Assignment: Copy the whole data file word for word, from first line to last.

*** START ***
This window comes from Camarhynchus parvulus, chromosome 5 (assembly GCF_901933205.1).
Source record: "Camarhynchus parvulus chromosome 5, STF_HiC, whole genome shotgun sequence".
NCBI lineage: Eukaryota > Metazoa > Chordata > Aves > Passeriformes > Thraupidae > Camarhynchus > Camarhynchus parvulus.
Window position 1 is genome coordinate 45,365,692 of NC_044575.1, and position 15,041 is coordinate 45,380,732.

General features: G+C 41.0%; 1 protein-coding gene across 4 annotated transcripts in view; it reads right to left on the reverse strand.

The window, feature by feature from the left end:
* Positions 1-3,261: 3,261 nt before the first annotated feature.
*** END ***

This window comes from Camarhynchus parvulus, chromosome 5 (assembly GCF_901933205.1).
Source record: "Camarhynchus parvulus chromosome 5, STF_HiC, whole genome shotgun sequence".
NCBI lineage: Eukaryota > Metazoa > Chordata > Aves > Passeriformes > Thraupidae > Camarhynchus > Camarhynchus parvulus.
Window position 1 is genome coordinate 45,365,692 of NC_044575.1, and position 15,041 is coordinate 45,380,732.

General features: G+C 41.0%; 1 protein-coding gene across 4 annotated transcripts in view; it reads right to left on the reverse strand.

The window, feature by feature from the left end:
* Positions 1-3,261: 3,261 nt before the first annotated feature.